Rapha Launches Mountain Biking Apparel

The English brand branches out into performance trail wear for the first time

When Rapha initially launched back in 2004, most other road cycling kits looked like they copied cereal box graphics, and many cyclists would mine thrift stores for ancient, wool Faema espresso jerseys from the 1960s. Thankfully, along came the London-based brand, with its elan for decidedly subtle style and carefully tailored sportswear. Ever since, brands and designers (from the athletic realm to the auto industry) have hat-tipped the label for its brilliant reimagining of a category.

Owning older Rapha pieces has become a sign of authenticity for cyclists, but also is testament to the brand’s long-lasting quality. They famously used Merino wool before that was common—for a better hand and drape, and its odor-resisting properties. At first, some riders complained about the premium pricing, but soon realized the quality has been stellar. Plus, Rapha has repaired over 34,000 pieces of their own clothing; standing by their mission to make apparel that’s far from disposable.

While Rapha perfected their cycling style, they steadfastly avoided mountain biking apparel. And as brands like Mission Workshop, Kitsbow and Endura expanded the category, Rapha seemed to sit idly. That is, until now.

Today, the brand launches their MTB category with summer-focused wear that includes shorts, jerseys, jackets, helmets (made in collaboration with Smith), sunglasses and bags. Their now-classic Merino wool garments aren’t here yet, but are planned for the near-future—along with a broader line-up. We spoke with Jake Rosenbloum, general manager of the MTB category, who tells us the move into mountain biking began prior to the pandemic, but was accelerated by it.

He also says, “The lines that separate cycling disciplines are increasingly blurred. This is something that we’ve seen in the cycling market, and across other consumer trends.” That’s why the new Trail Shorts, for instance, read as an everyday garment, rather than explicitly cycling garb. The shorts are made from a lightweight, breathable stretch nylon that has the hand and drape of a softer cotton, but the toughness and water-resistance of a synthetic. On the men’s, there’s a hidden built-in belting to keep them from slinking downward. On the women’s, the cut fits a more curved body. On both, there’s plenty of stretch and on-hip pockets—which keep keys or a wallet off the thigh. Rosenbloum stresses that the Trail Shorts suit any kind of riding—or no riding at all. “Cyclists these days are coming into the sport from different backgrounds,” he says.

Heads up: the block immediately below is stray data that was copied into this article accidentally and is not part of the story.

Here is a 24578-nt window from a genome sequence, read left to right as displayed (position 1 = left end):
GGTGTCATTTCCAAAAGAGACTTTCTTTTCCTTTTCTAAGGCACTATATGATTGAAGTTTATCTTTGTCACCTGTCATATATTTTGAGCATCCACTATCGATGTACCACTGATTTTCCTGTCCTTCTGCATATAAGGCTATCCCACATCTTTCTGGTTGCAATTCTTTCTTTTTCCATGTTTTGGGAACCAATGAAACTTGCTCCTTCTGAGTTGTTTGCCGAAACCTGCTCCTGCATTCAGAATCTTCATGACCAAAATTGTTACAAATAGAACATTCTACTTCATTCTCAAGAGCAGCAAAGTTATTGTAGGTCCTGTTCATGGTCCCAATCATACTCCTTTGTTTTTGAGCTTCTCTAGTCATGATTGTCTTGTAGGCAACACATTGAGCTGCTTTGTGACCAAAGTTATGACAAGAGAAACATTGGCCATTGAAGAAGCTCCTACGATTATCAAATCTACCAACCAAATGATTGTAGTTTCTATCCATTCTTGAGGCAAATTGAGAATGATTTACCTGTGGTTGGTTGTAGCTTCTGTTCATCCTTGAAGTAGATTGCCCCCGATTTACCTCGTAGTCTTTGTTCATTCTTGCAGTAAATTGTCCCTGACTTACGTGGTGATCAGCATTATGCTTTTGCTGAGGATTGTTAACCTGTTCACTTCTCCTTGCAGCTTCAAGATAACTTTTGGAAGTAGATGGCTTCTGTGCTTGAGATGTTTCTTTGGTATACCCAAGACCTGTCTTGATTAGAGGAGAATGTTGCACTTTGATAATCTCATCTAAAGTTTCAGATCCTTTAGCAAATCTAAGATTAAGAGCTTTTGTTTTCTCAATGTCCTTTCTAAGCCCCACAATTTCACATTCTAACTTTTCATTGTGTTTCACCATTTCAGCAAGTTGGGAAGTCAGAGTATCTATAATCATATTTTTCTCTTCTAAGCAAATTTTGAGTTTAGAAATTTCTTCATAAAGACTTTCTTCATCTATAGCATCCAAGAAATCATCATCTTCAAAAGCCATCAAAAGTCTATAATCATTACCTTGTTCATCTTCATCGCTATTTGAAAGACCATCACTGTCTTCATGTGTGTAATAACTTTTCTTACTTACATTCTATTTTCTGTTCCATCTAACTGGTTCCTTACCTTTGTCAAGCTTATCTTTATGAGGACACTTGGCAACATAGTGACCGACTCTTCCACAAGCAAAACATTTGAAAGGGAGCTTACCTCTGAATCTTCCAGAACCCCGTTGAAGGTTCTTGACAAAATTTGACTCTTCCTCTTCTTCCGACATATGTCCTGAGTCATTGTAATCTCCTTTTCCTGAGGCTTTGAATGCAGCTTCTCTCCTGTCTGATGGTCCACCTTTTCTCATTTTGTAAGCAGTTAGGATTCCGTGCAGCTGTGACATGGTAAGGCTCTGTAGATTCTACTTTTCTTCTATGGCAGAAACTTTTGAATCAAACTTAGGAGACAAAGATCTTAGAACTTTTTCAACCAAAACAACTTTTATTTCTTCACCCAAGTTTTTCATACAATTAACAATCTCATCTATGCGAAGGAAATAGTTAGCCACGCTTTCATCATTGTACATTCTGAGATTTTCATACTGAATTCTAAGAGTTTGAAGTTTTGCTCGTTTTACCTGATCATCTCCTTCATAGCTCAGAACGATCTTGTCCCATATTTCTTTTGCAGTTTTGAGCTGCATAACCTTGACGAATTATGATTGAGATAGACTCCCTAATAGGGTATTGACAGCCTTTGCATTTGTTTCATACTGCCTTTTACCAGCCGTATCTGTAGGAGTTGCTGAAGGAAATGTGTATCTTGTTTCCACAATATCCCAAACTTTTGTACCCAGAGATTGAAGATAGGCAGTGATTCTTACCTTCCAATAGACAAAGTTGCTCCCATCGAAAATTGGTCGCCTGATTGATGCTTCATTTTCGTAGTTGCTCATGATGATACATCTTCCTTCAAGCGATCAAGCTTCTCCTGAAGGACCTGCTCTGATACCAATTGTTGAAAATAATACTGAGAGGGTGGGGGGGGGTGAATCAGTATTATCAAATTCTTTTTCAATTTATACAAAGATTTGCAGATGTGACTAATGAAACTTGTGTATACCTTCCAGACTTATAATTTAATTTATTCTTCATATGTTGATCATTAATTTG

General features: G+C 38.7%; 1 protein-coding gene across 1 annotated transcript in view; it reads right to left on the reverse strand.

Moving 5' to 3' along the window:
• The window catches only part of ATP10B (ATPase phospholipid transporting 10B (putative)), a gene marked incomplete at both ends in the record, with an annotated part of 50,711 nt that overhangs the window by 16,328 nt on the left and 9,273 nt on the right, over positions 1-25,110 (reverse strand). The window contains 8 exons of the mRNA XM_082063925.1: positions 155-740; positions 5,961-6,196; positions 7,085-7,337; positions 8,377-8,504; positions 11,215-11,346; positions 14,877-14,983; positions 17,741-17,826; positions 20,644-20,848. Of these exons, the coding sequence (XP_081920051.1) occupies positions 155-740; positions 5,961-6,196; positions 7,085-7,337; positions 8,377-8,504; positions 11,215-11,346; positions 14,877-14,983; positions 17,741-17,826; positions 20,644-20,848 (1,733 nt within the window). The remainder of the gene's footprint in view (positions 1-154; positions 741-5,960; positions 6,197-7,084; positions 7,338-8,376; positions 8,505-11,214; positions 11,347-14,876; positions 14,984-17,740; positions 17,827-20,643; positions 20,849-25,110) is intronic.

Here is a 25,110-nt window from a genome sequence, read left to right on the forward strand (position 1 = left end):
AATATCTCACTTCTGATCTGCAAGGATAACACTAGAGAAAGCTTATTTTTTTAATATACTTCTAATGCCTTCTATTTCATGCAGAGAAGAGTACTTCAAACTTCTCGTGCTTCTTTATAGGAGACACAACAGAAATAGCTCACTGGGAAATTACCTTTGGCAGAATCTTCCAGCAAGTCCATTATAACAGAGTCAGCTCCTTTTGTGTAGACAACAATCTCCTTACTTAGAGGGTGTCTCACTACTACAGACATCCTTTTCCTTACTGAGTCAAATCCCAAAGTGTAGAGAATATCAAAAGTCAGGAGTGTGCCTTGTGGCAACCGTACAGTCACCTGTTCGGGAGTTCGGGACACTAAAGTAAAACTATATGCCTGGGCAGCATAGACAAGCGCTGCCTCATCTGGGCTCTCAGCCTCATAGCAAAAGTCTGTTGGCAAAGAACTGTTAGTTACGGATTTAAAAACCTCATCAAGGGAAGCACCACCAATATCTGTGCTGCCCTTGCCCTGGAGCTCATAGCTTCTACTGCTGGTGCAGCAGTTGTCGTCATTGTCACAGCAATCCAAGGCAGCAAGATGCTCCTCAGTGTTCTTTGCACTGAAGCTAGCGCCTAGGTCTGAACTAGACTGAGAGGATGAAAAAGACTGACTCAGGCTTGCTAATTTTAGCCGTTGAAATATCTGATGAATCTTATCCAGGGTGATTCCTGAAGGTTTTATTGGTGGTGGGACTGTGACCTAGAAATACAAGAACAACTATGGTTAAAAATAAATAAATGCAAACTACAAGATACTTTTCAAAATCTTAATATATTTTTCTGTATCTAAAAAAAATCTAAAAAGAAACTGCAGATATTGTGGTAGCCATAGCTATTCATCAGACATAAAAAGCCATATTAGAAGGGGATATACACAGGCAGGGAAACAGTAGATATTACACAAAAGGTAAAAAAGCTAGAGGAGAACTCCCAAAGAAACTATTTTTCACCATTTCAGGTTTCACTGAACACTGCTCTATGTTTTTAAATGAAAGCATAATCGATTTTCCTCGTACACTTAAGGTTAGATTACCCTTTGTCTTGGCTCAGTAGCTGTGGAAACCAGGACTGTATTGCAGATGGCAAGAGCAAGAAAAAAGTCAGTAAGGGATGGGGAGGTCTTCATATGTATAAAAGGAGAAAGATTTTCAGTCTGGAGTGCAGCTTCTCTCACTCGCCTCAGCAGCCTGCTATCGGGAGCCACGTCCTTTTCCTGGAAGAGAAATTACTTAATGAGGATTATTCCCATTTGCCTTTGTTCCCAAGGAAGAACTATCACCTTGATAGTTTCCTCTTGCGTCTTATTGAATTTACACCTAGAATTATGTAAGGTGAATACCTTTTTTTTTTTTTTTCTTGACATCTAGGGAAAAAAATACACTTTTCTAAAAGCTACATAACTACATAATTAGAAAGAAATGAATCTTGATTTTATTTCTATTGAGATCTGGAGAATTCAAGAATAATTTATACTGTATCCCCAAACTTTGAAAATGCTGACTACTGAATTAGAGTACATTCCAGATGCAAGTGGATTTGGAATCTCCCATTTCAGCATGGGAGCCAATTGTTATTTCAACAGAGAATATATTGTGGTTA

Rapha, Rosenbloum believes, has the ability to directly impact the mountain biking industry with its specific aesthetic. It’s a sport that fiercely embraces technology, but the clothing hasn’t seemed to advanced as rapidly. “Our goal is to deliver a much-needed combination of MTB-specific performance and style to a sport that has largely neglected it,” he tells us.

Rapha brings a renewable ethos to the collection, with items in the collection all coming with materials and instructions for repairs and patching. Jerseys, jackets and shorts all come with swatches of fabric and adhesive backing. The aim is, as Rosenbloum says, to “keep garments out of the bin and out on the trails.”

Some of the pieces are crafted from recycled materials, though not entirely. The thinking here is consistent with other sportswear brands and suppliers, like Polartec, Patagonia and Norrona. “All of the tops are made out of recycled, environmentally preferred materials,” explains Rosenbloum. “In these applications the thread chosen is not only durable, but also offers wicking and ventilation properties that exceed some materials that are not so environmentally friendly by nature.” But not everything can be made from renewable materials. He explains, “Some pieces are not to the point yet where they can be made from completely recycled materials; not all materials are as durable as they are sustainable and vice versa.”

A bigger picture view here is how many athletic brands have made clothing that’s stylish enough to be worn in other spaces—whether off the bike or outside of the yoga studio. Rapha did that for road cyclists, and now with looser cuts and less aggressively tailored fits, have the chance to roam again. As Rosenbloum stresses, the brand won’t “and can’t focus on one width of tire as our white space.” With that in mind, perhaps Rapha is already thinking way ahead of tires entirely.

Images courtesy of Rapha